It was his 4th wife.
Seeing her, it finally dawned on him that he had been neglecting her all this while, his first wife, who turns out to be the only one who would follow him to the grave.

As you would know, the wives are metaphors.
4th wife is the human body. A body you clothe and beautify as much as you could and yet get cremated/buried in the end.
3rd wife is money and property. All your property goes to your sons in the end. Ha-ha.
2nd wife is your family and friends - as much as they love you and are loyal to you, they could only pay their respects. At the graveyard.
1st wife is Kamma, that follows you through lives.

Kamma; the good, the bad, the in-betweens.

I just thought the whole thing was kind of thought-provoking.

For a Friday evening at the very least.

...

8 comments:

themeadowblog.com said...

Is Kamma and Karma the same thing? I'm no expert and yet I still mangaged to co-author a beautiful novel of fiction based on love transcending through past lives. Don't ask -- it isn't published yet. However, if you'd like to know more then just ask. Thanks for your thoughts on this.

MyKy said...

"ppl are born into religion"
For a second i thought u're gonna argue into freedom of choice.

Insofar, religious issues has always been 'fun' to talk about, i.e. it'll always spark debates/discussions, which all in the end will boils down to hate. Funny really, when it's said that one's supposed to love each other, but despise those of another religion.

And also, from the founder of Scientology, "U wanna make money, start a religion".
So he did. Haha.

Perhaps someday, it'll dawn upon me.

-felilar- said...

i...uhm...tot all you said was rather interesting...haha
the most interesting of them all was, how you wished you could be a part of all the religion at some point of time just to learn and experience their beliefs...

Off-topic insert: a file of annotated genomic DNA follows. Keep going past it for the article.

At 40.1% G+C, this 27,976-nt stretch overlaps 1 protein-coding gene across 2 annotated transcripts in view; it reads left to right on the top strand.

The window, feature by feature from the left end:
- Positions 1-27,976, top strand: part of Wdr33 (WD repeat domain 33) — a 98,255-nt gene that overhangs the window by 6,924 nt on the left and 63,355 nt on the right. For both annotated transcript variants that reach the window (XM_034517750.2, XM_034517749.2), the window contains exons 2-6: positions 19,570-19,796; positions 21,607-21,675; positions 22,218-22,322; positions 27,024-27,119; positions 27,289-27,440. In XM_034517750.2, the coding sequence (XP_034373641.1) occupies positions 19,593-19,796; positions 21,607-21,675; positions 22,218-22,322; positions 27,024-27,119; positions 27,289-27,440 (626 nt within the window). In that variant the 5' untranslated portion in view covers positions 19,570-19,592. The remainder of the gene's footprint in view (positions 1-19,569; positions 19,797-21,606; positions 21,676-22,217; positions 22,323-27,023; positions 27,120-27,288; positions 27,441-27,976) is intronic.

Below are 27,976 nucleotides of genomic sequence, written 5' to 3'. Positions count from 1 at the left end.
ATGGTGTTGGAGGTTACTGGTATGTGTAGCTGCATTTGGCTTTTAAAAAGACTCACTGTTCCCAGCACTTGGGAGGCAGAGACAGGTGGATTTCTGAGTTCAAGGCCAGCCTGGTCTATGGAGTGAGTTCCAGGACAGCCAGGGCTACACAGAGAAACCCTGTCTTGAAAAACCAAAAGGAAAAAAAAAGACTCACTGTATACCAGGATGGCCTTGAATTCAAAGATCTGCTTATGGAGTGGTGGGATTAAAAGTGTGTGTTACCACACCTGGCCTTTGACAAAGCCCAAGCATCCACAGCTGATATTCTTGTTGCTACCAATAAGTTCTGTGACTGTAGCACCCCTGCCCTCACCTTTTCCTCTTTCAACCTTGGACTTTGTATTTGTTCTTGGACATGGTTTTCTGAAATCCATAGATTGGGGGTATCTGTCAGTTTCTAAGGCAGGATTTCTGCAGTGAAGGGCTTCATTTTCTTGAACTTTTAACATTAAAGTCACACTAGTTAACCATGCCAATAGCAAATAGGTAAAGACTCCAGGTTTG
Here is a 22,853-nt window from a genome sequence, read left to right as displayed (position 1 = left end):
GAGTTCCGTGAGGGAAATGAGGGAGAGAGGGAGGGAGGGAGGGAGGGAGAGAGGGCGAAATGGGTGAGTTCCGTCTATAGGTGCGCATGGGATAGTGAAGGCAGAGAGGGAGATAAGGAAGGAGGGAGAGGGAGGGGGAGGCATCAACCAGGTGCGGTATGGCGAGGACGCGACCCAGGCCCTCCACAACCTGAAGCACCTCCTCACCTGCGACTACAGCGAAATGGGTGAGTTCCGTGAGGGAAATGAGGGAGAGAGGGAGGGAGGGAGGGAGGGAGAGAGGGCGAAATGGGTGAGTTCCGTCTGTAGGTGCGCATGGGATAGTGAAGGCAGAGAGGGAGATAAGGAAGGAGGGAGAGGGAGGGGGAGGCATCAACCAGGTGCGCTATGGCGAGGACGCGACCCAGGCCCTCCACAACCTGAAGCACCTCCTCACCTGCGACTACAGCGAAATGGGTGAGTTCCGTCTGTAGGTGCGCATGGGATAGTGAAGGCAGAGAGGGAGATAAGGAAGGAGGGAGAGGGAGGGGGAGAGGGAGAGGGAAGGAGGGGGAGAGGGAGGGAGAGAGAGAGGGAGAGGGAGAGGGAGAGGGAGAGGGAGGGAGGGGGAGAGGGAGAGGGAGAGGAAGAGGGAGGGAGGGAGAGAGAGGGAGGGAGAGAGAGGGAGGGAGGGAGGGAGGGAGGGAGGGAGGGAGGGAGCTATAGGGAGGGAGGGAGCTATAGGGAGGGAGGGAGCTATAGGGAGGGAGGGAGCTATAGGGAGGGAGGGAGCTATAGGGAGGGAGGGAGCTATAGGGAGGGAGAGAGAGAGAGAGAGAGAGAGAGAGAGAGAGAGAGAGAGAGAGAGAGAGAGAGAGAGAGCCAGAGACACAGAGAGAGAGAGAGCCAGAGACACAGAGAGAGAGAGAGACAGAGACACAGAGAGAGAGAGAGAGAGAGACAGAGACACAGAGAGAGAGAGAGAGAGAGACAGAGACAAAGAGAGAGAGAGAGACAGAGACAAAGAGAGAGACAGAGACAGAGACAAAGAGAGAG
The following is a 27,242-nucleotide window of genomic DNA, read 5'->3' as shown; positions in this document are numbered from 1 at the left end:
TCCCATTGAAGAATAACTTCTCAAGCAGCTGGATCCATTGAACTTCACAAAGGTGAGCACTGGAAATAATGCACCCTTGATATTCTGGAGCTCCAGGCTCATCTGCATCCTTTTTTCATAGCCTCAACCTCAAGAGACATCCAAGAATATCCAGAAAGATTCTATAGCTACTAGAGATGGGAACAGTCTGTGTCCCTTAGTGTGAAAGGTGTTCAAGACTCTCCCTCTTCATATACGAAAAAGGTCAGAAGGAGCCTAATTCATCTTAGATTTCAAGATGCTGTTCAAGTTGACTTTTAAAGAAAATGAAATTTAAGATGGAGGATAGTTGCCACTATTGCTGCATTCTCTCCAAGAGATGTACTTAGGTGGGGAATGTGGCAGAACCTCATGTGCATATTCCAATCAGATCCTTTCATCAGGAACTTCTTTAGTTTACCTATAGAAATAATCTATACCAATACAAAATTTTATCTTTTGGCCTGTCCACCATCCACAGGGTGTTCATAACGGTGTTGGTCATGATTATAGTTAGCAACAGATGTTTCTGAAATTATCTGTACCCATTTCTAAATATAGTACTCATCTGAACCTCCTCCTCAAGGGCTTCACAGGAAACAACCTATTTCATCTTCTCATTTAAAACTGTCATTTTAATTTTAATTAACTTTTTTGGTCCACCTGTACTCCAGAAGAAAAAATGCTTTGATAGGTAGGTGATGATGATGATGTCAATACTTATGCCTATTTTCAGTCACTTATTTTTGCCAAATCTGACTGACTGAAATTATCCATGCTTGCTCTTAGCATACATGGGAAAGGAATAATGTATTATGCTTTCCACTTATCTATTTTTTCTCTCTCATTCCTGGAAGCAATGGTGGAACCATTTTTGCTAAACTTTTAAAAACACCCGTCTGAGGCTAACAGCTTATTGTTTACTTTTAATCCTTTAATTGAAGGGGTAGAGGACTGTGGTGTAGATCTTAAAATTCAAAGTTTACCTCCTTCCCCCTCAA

u're fascinated by religion, the way i am fascinated by human relationships and emotion...
interesting stuff sim mei, and i hope i don't hinder ur imaginations and thoughts and questions with my beliefs..
so, i say, u continue to wonder and explore...it'll come to you..

gypsy-on-the-move said...

sister chan is one of the good speaker around but too bad I didn't manage to catch her the last time when she gave a talk at my camp.

ButTeRcUp said...

HMMMM... i think this is a very good post!

well, frankly speaking, I think that Buddha, Allah, Jesus or WHOever it is, they are of the same person.

and i do read al-Quran and Bible too besides than the Buddha thingys..

I sometimes pick up values i think worth learning from. I'm a Buddhist, I pray to Guan Yin Ma, but still, I eat beef. Hey, it's food ok? I don't like wasting food when ppl serve me with beef!

Seriously, I just don't understand why Muslim, Christian and err.. is it Jewish? fighting over something that is the same. If they say Allah is the best, let it be! we know it's the same isn't it? I really don't know what they are fighting for...

anyway, God bless everyone.

Oh ya! I'm a Buddhist and i just mentioned something that Christian always did. *opps*

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MyKy said...

>>kenny: I, as usual, have quite a distorted/twisted point of view. Maybe i'm just anti-establishment.

I sometimes feel, religion/god is made so that ppl will have something/someone to follow. Imagine it as the law. If we have no law, we have no order.
If we have no religion, we have no ethics/morals. (well then even wit religion {variety of them!} there're still immorals around wtf)

Or it's even due to uncertainties, when something weird/unexplainable happens, the God is the explanation. Until Science came about.

MOAR for kenny:
The 3 biggest religion, Christianity, Islam and Judaism, constantly bo ngan at each other because their holy spots lie in the same place, Jerusalem. Each wanted the place for themselves, and unwilling to give it up.

Hmmm.... maybe i'm gonna make a post based on that.. hahaha.

amy-da-great said...

amy-to-all

Whoa.

I'm glad of the response it garnered.

To think is good,

To think and speak, even better.

Thanks guys!